Violence in Chicago has been the subject of national discourse for over a year. The number of homicides in the city in 2012, 508, stunned people across the nation. How could so much tragedy take place in a world-class city? In the home of a sitting president?
Despite the national headlines the increased interest due to the Obama connection and the relatively new 24-hour news cycle, 2012 was not a record year for murders in Chicago. The final count of 508 homicides is a marked increase from 2011, which saw 435 killings. But did you know that there were 513 murders in 2008? 601 murders in 2003? What about the 704 people killed in 1998? How about the 931 victims in 1994? The city’s all-time high of 970 killings was in 1974.
I cite those figures not to dismiss the significance the recent spike in murders, but to make it clear that those of us who are from Chicago know this violence all too well. It is tragic, heartbreaking, maddening—but not at all new.
Black death and Black pain are far too familiar to the city of Chicago, a city that should not be viewed through the lens of tragedy. A city founded by a Black man, John Baptiste Point du Sable. A city that has cultivated Black icons and Black excellence, from Lou Rawls to Derrick Rose, Gwendolyn Brooks to Jennifer Hudson. From Harold Washington to Common, Lorraine Hansberry to Michelle Obama. Chairman Fred Hampton, Nat King Cole, Redd Foxx and the list goes on…
In fact, it was in Chicago where a young Arkansas transplant by the name of John H. Johnson became one of the most successful Black men in history with the founding of the Johnson Publishing Company. For EBONY, Chicago is and will always be home.
And for far too long, our home has been in peril.
Just today, a six-month-old baby died as a result of gunshot wounds she sustained when an unknown shooter fired into the car where her father was changing her diaper. What kind of world do we live in where even the youngest of lives are not safe from this sort of attack?
Gun control advocates point to Chicago as evidence that stricter laws are needed to keep guns off the street. Gun rights activists counter that the state of Illinois has very tight possession laws and that most of the firearms used in these crimes have been obtained illegally. Some folks blame the tragedies in Chicago on fatherlessness, while other cite poverty as the greatest catalyst. In reality, this is not a 140-character problem. There are many causes for these tragedies and many challenges facing our people in Chicago. And without understanding them, solutions will remain elusive.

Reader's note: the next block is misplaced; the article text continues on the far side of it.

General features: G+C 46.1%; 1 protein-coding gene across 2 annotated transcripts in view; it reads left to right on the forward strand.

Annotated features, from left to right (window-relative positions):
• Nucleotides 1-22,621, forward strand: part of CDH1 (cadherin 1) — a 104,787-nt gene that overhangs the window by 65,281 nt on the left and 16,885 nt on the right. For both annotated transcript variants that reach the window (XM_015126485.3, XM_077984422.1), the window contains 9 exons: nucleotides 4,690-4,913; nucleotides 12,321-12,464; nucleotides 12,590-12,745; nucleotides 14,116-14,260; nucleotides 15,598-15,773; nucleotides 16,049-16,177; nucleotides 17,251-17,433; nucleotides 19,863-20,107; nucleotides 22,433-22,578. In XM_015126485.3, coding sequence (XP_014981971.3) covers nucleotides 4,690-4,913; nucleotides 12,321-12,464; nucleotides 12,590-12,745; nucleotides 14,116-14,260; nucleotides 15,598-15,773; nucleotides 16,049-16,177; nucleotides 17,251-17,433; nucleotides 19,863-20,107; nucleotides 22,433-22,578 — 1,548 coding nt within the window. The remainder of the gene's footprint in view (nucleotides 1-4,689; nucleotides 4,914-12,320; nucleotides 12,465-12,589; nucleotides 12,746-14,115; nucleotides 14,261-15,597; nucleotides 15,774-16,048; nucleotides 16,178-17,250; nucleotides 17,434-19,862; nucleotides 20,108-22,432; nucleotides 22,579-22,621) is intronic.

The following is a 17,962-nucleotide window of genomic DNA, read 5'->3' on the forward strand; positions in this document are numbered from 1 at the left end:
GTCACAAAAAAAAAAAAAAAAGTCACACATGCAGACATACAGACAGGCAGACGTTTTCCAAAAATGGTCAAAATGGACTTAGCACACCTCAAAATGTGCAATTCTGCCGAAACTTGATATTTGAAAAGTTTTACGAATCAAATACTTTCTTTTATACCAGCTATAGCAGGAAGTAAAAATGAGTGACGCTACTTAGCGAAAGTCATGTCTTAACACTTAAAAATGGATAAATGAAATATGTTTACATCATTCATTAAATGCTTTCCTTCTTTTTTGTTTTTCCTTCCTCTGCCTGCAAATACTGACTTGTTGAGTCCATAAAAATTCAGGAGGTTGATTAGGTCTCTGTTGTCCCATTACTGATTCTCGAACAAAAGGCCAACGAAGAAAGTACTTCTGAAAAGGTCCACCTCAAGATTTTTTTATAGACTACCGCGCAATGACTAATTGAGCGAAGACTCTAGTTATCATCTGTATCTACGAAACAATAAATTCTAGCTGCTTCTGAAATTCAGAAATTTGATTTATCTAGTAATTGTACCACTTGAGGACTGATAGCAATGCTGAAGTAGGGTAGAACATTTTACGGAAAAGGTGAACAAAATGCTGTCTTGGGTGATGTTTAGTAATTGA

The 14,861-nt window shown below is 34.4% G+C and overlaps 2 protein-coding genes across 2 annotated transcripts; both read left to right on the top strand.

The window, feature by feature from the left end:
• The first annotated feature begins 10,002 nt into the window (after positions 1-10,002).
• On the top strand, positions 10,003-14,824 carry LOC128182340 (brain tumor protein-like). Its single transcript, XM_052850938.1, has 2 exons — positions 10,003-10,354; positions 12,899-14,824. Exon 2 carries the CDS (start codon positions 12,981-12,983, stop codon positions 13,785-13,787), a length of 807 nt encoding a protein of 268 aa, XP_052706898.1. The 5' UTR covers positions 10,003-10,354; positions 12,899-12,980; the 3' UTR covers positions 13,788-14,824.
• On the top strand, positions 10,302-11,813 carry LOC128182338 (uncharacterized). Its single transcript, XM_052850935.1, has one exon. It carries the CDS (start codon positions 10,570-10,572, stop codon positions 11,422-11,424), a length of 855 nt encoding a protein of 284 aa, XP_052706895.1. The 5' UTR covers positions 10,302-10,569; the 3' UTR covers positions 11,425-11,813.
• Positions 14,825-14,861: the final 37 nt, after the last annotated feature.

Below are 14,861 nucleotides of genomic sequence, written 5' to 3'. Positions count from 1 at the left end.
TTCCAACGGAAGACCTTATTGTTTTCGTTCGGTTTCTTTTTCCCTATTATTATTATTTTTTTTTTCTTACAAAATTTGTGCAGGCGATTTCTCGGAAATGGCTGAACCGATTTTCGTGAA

For that reason, we have created ENOUGH: Chicago and the Tragedy of Urban Violence, EBONY.com’s latest series. Launching on Wednesday, March 13, ENOUGH will examine the factors contributing to the crisis in Chicago—educational disparities, unemployment, the ever-shifting gang culture, mental health issues, etc. We will talk to survivors and those who have lost loved ones, while also exploring the other violent crimes taking place in our hometown that don’t garner the same level of attention as the homicide rate. We’ll take a look at just where the violence is taking place and how so many guns make their way on to Chicago’s streets. ENOUGH will also highlight the activists who are working to make things better. And yes, we will discuss solutions.
Chicago is not "Chi-raq." We can't own or embrace that. Our city is an epicenter of Black culture and Black life. It is a reflection of our people not just in the Midwest, but across the country. Chicago is home and it is time to say “ENOUGH."
-Jamilah Lemieux, News and Lifestyle Editor, EBONY.com
#ENOUGH Stories to Date (this list will be updated weekly):
- Public Education: The New Civil Rights Struggle
- Black Students Overwhelmingly Affected by Chicago Public Schools' Proposed Closures
- Chicago Students Face Massive School Closures (ED: The number of proposed closures went from 10 to 54 in the days after the previous article was published.)
- Black Star Project Hosts "Educate Or Die" College Fair
- Father Michael Pfleger on Bringing Jobs, Hope to the 'Hood
- SAFE STREETS: Community Leaders Focus on Collaboration
- Why Doesn't America Care About Dead Black Children?
- Chicago's Gang Culture Remixed
- Black Girls: Caught in the Crossfire
- Babies Should Have Birthdays, Not Wakes
- Homegoing for Jonylah Emani Watkins
- Mental Health Disparities Endanger Chicago's Youth
- A Teen Hero Speaks
- 'People Can Stop the Violence if They Want To'
- 'I've Witnessed A Lot'
- 'Blair Holt: Gone But Never Forgotten'
- 'He Told Me Goodbye and He Died'